University Press of Colorado, 1998

One of the best-researched reference works on the subject. The authors combed through not only contemporary diaries and travel memoirs, but also used newspaper advertisements, published recollections and the vast records of the US Army Ordnance Department to produce this set of books. The volumes have extensive footnotes as well, which allows other researchers to dig into the original materials to further their own detailed studies. Hard to find any fault with, it has remained a standard tool for anyone interested in the subject, and is highly recommended. Gordon Frye

Frontier Pistols and Revolvers
Dominique Venner, Phillipe Fossat, Rudy Holst
BookSales Inc., 1997

Originally published in Spain in 1996, this English language reprint edition's 142 pages provide a reference for the development of percussion and cartridge firearms on the American frontier during the 19th and very early 20th century. While this book features many high quality color photographs, unfortunately it fails in regards to its text. There are several factual errors throughout, proving that the field of edged weapons is not alone in being filled with misconceptions. Still, the book has value as a photographic reference and should be considered if found for a decent price on the used market. Patrick Kelly

The History of Colt Firearms
Dean K. Boorman
The Lyons Press, 2001

The 128 pages of this book provide a good basic overview of Colt firearms and their development. While not as in-depth as other books on the subject it is still a worthwhile addition to a firearms library. It contains many color photographs of famous Colt firearms from both percussion and cartridge eras. Patrick Kelly

Colt, An American Legend: The official history of Colt firearms from 1836 to the present
R.L. Wilson
Abbeville Press, 1985

The 406 pages of this book are primarily focused on providing a photographic record of Colt's firearms. The book is filled with large, high-resolution color photographs that illustrate the history and development of Colt firearms from the original Patterson revolving pistol to the company's development circa 1985, when the book was originally published. This coffee table book, written by one of the leading authors in the field of collectable firearms, is an excellent addition to the library of any firearms enthusiast. Patrick Kelly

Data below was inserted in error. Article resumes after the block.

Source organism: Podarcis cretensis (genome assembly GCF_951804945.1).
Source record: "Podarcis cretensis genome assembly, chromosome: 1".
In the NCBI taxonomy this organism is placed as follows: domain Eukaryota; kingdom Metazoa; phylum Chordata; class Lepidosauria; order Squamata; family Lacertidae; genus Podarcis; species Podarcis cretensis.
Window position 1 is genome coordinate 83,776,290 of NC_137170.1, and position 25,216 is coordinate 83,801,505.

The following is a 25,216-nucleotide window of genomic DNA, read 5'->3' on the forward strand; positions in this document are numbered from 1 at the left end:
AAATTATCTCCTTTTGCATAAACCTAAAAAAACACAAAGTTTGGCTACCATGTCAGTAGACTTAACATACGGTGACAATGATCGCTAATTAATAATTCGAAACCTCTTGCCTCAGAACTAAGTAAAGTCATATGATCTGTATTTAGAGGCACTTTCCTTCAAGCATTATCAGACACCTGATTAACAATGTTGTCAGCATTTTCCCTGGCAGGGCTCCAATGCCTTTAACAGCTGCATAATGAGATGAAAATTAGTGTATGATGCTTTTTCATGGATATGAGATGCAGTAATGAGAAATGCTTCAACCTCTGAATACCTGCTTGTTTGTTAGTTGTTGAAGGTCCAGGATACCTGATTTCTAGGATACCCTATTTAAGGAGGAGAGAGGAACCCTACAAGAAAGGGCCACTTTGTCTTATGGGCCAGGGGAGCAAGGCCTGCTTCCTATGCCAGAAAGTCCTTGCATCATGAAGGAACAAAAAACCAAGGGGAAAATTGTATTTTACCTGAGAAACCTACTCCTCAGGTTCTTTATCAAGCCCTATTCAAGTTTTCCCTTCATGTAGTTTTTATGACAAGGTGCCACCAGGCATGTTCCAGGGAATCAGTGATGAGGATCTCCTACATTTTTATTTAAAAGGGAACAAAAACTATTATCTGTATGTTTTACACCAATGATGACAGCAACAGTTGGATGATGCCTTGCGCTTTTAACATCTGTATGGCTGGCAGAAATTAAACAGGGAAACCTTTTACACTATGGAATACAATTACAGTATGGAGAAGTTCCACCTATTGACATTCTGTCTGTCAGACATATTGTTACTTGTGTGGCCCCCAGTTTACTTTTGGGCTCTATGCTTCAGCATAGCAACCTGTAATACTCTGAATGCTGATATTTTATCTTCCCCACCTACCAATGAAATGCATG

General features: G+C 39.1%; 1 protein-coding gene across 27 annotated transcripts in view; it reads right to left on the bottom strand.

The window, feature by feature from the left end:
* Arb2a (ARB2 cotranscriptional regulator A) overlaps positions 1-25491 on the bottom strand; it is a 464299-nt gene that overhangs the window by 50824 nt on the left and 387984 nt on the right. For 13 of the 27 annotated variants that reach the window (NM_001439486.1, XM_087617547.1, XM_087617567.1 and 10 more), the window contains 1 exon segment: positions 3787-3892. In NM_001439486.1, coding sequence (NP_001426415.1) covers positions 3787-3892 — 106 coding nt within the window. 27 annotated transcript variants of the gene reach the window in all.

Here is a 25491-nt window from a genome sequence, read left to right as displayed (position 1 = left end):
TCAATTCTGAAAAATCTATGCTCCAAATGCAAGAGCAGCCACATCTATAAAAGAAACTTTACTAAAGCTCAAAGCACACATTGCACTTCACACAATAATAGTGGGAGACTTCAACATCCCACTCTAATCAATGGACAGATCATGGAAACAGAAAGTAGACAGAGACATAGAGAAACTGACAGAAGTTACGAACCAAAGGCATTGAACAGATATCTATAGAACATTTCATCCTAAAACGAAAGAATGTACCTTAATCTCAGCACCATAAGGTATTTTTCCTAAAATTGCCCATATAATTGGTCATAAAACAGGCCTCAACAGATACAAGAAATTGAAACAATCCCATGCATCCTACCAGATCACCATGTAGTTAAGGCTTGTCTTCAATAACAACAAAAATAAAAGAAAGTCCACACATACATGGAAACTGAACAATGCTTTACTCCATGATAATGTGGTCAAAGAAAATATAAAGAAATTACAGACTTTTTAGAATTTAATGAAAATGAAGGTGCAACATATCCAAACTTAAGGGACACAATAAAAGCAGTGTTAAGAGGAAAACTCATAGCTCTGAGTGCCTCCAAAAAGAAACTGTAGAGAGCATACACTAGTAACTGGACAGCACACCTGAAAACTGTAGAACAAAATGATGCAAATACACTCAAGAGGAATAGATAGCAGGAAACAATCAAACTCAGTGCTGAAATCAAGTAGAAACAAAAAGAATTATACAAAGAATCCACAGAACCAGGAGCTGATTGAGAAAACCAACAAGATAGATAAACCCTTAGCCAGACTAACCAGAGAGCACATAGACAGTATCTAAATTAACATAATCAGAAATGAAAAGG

Colt's Single Action Army Revolver, The Legend, The Romance, The Rivals
"Doc" O'Meara
Krause Publications, 2000

Colt's Single Action Army, also known as the "Peacemaker", "Thumb buster", "Equalizer", and a host of other names, is perhaps the most recognizable firearm throughout the world. This book's 160 pages provide an interesting, if brief, overview of this famous revolver and its copies. Also discussed are some of Colt's rivals like Smith & Wesson, Remington, Merwin & Hulbert, and a few other lesser-known companies. The history of Colt's Patent Firearms Company is discussed, as well as Colt pistols owned by celebrities such as John Wayne and Tom Mix. Patrick Kelly

The History of Winchester Firearms
Dean K. Boorman
The Lyons Press, 2001

My comments regarding Boorman's Colt book apply to this volume as well. Written as part of a series, this book provides the same overview of Winchester firearms. While it should not be considered a definitive resource on the subject it is still a worthwhile addition to a firearms library. Patrick Kelly

Winchester: An American Legend
R.L. Wilson
Chartwell Books, 2005

At 404 pages this book provides an excellent companion to Wilson's previous work on Colt firearms. Winchester continues the photo-intensive approach of Wilson's other books. The text is somewhat minimal and basic, but the plethora of large color photographs make up for any deficiencies in the text. This book provides an excellent visual overview of the other "gun that won the west." Patrick Kelly

Packing Iron : Gun Leather of the Frontier West
Richard Rattenbury
ZON International Publishing, 1993

Another groundbreaking book, Packing Iron shows the development of the modern Western-style holster from its earliest incarnations as a saddle holster for military men, through the exponential increase in the popularity of the belt holster in the Gold Rush era due to its adaptation to Samuel Colt's invention, the Revolving Pistol. Rattenbury shows the development of the military holster and its use primarily by cavalrymen, along with some other leather accoutrements useful to the mounted soldier. In a second section he focuses on the holster as used by the civilian westerner. There are also discussions of the cartridge belt and its development, as well as of saddle scabbards and covers used in the West. Richly illustrated on high-quality paper, it's well worth the price just for looking at the pictures. There are, of course, a large number of excellent photographs of the guns the holsters served. Gordon Frye

About the Author
Sean Flynt is a writer and editor living in Birmingham, Alabama. He is interested in Western arms and armour of all periods, but especially those of 16th through 18th century Britain and Colonial North America.